The definition was not subject to the objection that it was a general charge. Under New Court Rule No. 277 for Civil Procedure, such a definition is no longer subject to the objection that it is a general charge, and under New Rule No. 814 for Civil Procedure it is our duty to here apply the provisions of Rule No. 277, unless such application be not feasible or would work injustice. We think it is both feasible and just to here apply Rule No. 277.

The trial court, in submitting Special Issue No. One, did so in the following language, to-wit: "Do you find from a preponderance of the evidence that at the time and place in question Joe Roy Hunter stated to the plaintiff, J. Earl Montgomery, that the piston or plunger in question was solid? Answer `yes' or `no,' as you find the facts to be." To which issue the jury answered "Yes."

Appellant contends that by using the expression, "as you find the facts to be" the burden of proof was not properly placed. We overrule this contention. Traders & General Ins. Co. v. Jenkins, 135 Tex. 232, 141 S.W.2d 312; United Employers Cas. Co. v. Bezdek, Tex.Civ.App., 146 S.W. 2d 473.

In submitting the "amount of damage" issue the court instructed the jury that they might consider as an element of damage "the reasonable present cash value of necessary doctor's, medical and hospital services rendered to plaintiff in the treatment of his injuries from the time of his having sustained said injuries, if any, to the time of trial, and not exceeding the sum of Three Hundred Sixty-seven & 50/100 ($367.50) Dollars." Under the evidence, this amount should have been $267.50. Appellee has offered to file a remittitur of $100 to correct this error. The court will require such a remittitur, but, as the objection of appellant did not clearly point out this error in the charge, this remittitur will in no way affect the adjudication of the costs on appeal.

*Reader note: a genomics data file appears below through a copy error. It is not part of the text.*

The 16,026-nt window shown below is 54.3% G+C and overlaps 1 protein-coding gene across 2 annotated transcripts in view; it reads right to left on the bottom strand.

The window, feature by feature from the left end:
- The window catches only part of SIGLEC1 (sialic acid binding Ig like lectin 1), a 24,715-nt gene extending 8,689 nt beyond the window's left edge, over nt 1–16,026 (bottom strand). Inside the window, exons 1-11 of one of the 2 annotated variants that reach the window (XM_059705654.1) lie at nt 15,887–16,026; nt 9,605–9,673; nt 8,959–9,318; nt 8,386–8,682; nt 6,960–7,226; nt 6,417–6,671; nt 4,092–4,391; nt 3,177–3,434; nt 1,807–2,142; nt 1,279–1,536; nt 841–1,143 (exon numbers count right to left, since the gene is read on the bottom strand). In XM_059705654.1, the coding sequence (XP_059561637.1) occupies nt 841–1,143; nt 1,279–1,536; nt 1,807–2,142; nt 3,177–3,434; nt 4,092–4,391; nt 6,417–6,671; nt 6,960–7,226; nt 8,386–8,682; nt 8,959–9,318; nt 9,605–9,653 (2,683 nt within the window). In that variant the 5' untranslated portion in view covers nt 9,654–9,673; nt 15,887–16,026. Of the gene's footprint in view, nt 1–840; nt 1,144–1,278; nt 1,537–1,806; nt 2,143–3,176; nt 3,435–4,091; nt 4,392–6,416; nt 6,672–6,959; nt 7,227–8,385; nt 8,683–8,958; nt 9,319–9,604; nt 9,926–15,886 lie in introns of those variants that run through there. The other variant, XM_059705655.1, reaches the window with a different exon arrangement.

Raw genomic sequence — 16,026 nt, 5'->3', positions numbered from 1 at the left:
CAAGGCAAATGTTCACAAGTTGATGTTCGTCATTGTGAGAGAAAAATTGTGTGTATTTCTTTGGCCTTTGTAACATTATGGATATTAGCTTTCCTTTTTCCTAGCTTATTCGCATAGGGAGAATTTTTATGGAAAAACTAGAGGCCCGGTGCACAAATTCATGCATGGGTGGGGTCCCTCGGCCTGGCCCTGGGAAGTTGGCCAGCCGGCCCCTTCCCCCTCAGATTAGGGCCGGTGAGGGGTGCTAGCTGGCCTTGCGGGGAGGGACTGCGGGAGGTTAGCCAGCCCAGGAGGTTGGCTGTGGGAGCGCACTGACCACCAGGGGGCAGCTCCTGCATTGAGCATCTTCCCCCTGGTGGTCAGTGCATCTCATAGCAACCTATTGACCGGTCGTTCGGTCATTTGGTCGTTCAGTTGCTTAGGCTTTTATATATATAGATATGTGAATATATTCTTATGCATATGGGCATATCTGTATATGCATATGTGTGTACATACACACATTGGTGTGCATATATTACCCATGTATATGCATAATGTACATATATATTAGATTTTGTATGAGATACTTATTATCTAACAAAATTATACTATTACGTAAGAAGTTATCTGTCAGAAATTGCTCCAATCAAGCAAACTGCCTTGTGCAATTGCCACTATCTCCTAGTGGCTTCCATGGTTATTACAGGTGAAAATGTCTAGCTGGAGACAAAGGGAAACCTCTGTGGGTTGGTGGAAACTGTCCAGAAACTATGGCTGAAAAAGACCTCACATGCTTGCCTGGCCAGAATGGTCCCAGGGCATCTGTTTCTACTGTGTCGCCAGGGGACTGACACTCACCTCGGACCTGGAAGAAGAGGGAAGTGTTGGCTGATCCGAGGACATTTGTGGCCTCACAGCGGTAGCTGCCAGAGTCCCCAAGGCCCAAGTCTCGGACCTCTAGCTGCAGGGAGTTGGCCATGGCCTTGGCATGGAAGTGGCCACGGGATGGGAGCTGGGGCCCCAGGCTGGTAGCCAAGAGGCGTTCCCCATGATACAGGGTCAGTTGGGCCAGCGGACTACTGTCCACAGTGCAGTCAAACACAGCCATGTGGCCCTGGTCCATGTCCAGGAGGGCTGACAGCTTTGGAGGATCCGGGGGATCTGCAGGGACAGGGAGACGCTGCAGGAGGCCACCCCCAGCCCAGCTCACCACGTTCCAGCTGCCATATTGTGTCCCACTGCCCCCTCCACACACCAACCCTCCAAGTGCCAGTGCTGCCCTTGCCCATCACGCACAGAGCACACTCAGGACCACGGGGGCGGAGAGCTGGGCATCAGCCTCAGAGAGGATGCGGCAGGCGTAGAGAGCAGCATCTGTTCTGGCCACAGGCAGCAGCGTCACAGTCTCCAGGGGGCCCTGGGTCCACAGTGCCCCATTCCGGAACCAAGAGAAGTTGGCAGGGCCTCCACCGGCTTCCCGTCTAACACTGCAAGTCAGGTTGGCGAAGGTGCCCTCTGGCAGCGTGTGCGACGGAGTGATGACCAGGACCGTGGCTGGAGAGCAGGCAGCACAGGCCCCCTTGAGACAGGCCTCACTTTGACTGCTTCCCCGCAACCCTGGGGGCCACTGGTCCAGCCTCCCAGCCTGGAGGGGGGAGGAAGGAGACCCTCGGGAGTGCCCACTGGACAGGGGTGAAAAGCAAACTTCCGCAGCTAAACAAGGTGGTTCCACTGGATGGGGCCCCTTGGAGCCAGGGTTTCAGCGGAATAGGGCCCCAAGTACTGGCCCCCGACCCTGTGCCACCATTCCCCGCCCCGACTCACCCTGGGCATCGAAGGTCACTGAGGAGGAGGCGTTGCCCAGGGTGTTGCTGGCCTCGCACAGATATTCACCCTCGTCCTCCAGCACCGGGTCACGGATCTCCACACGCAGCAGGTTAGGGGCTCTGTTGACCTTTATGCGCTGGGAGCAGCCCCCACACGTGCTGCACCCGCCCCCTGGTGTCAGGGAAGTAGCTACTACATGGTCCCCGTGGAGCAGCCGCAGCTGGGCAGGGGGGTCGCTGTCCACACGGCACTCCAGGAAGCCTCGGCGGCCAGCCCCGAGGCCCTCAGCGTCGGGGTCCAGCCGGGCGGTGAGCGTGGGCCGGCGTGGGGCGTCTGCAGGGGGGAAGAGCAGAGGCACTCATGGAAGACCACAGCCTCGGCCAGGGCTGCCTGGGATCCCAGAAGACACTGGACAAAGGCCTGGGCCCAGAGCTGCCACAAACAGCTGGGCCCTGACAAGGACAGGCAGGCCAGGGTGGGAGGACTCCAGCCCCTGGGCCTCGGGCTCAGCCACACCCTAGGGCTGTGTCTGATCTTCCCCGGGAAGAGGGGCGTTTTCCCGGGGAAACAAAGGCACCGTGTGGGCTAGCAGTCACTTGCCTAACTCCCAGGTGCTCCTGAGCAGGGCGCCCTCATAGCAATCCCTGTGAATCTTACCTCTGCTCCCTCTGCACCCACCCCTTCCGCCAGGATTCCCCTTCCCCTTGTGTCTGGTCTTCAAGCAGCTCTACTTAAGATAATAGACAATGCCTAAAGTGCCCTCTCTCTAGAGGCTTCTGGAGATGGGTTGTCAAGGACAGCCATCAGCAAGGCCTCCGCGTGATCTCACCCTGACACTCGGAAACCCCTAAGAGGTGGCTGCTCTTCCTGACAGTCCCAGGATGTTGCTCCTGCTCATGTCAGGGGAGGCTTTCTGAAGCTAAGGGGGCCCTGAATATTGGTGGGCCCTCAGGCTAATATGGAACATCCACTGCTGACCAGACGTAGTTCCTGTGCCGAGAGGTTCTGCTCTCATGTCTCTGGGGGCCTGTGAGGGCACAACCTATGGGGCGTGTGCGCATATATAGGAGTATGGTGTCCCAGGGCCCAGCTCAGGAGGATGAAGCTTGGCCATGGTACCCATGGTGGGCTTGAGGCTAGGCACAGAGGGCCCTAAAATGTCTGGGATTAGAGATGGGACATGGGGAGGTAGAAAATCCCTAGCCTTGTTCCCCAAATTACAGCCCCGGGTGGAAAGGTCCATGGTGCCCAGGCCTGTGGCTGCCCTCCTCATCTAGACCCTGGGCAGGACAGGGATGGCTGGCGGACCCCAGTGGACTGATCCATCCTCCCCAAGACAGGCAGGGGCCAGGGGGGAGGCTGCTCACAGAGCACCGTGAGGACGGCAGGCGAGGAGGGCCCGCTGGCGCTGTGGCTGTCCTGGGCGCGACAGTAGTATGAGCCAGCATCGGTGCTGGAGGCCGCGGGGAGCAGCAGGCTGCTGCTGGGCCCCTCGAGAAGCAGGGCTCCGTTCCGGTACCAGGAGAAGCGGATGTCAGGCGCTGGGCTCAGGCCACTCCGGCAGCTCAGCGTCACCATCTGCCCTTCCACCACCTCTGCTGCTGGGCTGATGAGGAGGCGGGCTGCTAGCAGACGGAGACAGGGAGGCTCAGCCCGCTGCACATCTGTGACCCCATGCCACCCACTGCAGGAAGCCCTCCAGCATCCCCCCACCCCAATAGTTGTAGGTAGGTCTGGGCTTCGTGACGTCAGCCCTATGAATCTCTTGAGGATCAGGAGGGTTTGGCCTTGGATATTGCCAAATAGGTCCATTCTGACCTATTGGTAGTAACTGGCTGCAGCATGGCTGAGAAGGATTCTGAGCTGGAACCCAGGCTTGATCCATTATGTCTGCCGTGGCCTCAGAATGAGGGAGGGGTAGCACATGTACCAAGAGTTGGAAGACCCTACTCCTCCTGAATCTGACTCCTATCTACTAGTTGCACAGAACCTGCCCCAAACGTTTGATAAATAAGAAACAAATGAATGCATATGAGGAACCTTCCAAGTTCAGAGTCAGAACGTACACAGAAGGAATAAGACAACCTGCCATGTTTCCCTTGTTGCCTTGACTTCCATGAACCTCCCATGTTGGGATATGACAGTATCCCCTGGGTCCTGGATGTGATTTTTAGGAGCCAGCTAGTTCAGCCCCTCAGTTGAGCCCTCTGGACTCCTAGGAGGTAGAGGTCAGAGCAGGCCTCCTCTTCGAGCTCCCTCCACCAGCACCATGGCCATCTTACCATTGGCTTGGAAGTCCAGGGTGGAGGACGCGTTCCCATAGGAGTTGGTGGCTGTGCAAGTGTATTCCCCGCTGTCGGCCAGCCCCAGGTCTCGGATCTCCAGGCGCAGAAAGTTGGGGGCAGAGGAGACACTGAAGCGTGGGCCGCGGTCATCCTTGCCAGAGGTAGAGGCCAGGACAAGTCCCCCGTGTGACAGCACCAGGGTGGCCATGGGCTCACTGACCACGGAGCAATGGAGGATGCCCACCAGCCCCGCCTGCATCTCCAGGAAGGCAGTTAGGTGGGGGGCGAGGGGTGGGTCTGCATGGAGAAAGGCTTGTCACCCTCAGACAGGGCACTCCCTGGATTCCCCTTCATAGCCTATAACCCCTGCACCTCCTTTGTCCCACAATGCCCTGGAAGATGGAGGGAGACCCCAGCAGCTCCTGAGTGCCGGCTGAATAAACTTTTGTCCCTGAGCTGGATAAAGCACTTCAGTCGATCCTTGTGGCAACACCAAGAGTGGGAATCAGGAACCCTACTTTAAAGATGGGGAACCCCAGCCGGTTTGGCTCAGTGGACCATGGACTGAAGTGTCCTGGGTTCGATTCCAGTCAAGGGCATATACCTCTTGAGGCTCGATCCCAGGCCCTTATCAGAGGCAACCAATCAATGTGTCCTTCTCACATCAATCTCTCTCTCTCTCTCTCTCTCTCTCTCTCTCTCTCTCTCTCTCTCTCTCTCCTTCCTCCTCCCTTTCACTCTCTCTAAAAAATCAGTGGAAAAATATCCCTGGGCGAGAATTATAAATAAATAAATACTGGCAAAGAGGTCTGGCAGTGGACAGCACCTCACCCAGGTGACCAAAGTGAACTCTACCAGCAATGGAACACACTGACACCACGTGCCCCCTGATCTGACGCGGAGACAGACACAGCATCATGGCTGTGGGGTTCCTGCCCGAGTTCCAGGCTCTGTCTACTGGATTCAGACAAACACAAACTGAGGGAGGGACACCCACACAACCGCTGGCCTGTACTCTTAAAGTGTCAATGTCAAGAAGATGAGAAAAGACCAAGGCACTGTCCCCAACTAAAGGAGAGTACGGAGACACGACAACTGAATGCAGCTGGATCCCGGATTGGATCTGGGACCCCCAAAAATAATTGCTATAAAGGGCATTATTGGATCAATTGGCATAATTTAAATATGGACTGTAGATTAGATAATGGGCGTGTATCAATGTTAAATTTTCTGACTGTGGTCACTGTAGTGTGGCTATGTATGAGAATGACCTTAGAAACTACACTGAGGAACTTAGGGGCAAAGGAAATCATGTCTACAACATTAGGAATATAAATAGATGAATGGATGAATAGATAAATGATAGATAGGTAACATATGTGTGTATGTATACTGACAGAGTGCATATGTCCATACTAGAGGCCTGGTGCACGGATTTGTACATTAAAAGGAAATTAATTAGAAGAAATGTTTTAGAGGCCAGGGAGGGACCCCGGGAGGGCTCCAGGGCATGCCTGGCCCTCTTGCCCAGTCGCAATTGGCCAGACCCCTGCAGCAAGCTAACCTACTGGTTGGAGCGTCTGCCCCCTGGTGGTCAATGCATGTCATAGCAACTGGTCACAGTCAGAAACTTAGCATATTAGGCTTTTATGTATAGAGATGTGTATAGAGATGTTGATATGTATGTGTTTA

All other points raised by appellant have been considered and are overruled.

The judgment is affirmed.

On Motion for Rehearing.

NORVELL, Justice.

Upon a re-examination of the record of this case, in the light of appellant's motion for rehearing, the...

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    ...adequate warning as to the content of the tanks. This is in accord with Texas case law. In Heldenfels v. Montgomery, 157 S.W.2d 998 (Tex.Civ. App. — San Antonio 1942, writ dismissed), the plaintiff had received through defendant's employees the idea that the piston he was working on was saf......